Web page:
Congratulations for this very precise and accurate analysis of the current Indian social polity. I am also very happy to find that you have bracketed CPI(M) with BJP and Congress etc, – which most "revolutionary" political outfits do not endorse. Of course I agree with most of your analyses and statements. However, I would like to warn here that when you mention "workers" to be more responsible towards nature and natural resources than the bourgeois ruling class, you should not imagine the industrial workers to be "noble savage". Industrial workers are just as consumerists as are the rich elite. As Marx (1887) wrote, ‘The advance of capitalist production develops a working-class, which by education, tradition, and habit, looks upon the conditions of that mode of production as self-evident laws of Nature.’ Consumerism as a ‘materially embedded ideological reality’ and this engulfs the workers in urban as well as rural areas. Even in non-capitalist countries (like the previous Soviet Union, East Germany, and China), desire for luxury consumption was prevalent among workers and the party officials. We therefore need not only a high political consciousness but also environmental literacy for all workers and the poor in order to subvert the industrial capitalist hegemony. I have elaborated on this argument in my book "Beyond Developmentality", and shown that a model of opposition to capitalist ingression can be found in traditional indigenous societies, rather than among the industrial workers. Unlike the traditional pre-industrial societies, industrial workers are culturally, spiritually and materially detached from their natural resource base. My recent experience from the Menominee and Monhegan in the USA and the Broderhof in Germany have reinforced my argument, which I am going to publish soon. Finally, I would mention that the Revolutionary Communist Party of the USA has very similar line of analysis as yours. I am going to forward your article to them.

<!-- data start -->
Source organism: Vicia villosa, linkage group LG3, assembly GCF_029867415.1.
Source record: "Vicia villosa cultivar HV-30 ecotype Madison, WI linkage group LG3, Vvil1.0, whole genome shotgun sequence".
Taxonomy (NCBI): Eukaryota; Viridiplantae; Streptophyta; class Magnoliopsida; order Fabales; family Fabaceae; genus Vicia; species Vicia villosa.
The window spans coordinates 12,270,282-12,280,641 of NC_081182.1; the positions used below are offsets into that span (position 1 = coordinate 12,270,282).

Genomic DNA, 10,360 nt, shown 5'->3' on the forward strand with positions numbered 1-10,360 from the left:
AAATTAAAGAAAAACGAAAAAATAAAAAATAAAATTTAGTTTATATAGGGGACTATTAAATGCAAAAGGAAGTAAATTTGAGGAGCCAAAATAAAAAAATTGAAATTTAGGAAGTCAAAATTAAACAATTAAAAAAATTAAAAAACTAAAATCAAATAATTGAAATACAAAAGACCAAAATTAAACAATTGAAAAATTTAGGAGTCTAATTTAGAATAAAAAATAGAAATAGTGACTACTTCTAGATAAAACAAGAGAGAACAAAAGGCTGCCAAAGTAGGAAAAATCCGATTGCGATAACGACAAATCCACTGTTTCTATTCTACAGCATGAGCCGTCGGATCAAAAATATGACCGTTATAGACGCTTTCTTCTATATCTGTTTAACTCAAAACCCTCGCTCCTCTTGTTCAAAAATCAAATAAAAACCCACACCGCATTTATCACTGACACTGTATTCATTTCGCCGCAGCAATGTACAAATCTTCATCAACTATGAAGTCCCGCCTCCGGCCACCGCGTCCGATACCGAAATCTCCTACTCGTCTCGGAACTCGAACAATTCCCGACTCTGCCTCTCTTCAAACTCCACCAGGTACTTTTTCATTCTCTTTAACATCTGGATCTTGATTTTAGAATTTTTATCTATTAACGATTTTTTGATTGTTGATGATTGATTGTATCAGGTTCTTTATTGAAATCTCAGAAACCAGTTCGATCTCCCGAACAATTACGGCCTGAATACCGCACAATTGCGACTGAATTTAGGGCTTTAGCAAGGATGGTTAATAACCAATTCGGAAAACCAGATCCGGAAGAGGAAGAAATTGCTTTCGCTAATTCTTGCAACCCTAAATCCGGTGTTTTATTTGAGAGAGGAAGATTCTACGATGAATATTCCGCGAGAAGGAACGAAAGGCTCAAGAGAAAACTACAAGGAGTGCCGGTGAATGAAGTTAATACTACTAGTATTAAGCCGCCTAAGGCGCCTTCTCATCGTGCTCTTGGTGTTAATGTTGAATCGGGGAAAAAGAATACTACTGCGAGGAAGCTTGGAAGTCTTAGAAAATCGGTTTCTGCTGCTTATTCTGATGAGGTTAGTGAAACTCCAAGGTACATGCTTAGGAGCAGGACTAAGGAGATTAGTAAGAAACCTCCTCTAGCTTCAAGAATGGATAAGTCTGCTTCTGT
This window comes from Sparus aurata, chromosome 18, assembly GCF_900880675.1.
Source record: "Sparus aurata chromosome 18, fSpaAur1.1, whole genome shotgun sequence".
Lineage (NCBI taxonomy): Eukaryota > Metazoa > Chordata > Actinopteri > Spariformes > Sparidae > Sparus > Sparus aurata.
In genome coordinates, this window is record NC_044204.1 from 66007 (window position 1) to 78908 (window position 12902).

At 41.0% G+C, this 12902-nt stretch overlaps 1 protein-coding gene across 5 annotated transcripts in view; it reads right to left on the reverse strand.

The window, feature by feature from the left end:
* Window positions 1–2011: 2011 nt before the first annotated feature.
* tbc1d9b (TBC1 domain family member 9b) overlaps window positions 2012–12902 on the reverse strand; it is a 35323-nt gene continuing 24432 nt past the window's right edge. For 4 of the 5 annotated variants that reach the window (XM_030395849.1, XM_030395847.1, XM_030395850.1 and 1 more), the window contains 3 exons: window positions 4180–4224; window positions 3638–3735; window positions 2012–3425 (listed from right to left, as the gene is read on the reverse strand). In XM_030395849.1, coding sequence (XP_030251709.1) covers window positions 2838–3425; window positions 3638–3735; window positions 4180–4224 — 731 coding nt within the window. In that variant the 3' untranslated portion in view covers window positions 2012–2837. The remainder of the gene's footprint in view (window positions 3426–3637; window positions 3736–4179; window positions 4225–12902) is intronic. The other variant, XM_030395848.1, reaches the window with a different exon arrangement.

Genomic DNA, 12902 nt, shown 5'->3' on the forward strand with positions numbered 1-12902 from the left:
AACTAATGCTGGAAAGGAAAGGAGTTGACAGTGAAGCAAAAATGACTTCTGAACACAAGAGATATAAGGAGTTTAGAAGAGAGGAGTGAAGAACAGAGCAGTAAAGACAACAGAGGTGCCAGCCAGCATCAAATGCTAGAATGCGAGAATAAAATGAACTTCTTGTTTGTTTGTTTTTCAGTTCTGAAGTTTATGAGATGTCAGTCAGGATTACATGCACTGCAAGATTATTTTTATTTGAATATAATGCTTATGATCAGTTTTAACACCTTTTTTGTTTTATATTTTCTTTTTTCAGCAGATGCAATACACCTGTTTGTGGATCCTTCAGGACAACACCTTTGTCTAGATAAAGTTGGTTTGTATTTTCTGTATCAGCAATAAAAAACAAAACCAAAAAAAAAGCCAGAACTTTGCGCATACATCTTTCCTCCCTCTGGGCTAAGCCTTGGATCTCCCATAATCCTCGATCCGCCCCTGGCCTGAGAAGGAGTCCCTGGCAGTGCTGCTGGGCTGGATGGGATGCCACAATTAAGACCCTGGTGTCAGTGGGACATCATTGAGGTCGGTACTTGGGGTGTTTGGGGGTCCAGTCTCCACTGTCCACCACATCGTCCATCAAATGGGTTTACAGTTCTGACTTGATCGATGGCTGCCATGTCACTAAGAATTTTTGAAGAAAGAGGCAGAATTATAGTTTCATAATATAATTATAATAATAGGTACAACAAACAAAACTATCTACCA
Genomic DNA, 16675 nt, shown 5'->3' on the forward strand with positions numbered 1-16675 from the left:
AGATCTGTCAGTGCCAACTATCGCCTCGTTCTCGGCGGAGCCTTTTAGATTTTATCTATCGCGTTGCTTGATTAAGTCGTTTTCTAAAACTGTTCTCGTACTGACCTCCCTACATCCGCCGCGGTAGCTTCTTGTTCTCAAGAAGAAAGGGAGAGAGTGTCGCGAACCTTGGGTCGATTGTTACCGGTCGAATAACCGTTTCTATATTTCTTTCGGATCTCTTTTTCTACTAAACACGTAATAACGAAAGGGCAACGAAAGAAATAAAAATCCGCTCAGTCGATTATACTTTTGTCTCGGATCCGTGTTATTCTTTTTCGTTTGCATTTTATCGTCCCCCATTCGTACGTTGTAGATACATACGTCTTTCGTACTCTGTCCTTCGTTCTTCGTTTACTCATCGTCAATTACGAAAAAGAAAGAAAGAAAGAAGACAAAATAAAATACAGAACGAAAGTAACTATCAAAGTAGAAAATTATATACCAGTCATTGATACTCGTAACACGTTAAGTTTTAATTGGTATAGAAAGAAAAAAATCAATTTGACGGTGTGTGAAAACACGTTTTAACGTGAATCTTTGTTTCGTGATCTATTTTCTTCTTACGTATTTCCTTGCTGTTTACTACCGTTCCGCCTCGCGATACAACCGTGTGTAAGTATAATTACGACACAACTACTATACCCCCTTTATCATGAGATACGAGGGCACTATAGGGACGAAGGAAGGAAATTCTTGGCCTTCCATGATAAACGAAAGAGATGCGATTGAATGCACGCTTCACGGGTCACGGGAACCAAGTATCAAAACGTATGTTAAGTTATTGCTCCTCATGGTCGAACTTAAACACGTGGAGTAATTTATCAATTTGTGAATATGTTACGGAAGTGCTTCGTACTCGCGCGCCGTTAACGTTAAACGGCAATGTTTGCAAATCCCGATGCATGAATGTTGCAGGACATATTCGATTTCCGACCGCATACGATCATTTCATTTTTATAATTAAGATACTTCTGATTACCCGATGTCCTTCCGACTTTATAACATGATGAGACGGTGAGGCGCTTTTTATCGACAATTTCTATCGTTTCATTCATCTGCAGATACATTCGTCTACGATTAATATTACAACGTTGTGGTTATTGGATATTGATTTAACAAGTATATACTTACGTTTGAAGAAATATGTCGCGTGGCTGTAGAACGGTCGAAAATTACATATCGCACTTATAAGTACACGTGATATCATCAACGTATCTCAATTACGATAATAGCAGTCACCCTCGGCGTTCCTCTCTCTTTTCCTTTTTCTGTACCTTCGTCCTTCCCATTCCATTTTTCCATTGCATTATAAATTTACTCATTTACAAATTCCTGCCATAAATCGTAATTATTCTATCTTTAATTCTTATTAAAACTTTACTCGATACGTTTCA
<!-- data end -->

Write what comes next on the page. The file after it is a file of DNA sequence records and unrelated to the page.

While I read
While I read your thought provoking comments on the statement of Maharashtra committee of Communist Ghadar Party, I was somewhat puzzled by your reference to consumerism as the big problem, which does not seem to be in tune with the conditions in our country, with the exception of a narrow elite stratum.
You have talked about "Consumerism as a ‘materially embedded ideological reality’ and this engulfs the workers in urban as well as rural areas. Even in non-capitalist countries (like the previous Soviet Union, East Germany, and China), desire for luxury consumption was prevalent among workers and the party officials. We therefore need not only a high political consciousness but also environmental literacy for all workers and the poor in order to subvert the industrial capitalist hegemony."
The levels of consumption of the vast majority of people in the Indian subcontinent is abysmally low – hence their desire to consume more and better food, clothing, drinking water, electricity, basic health care and education – is something to be welcomed and fulfilled, rather than be admonished.
Environmental damage is being caused, first and foremost, by the system of production in the country – driven by quick and high profits, with hardly any consideration for long-term consequences and the greater common good. The first priority is to attack the principal source of the problem, which is the private greedy interests driving the social production process. Changing people's behaviour, their eating and sanitary habits, nurturing social discipline such as queueing up and driving in lanes and so on may also need to be addressed and will inevitably take a long time; and will be more effectively tackled as part of an overall revolutionary transformation of social relations, with production relations as the central focus, than if tackled separately without addressing the production sphere.
Gopal, fellow user of CGPI website.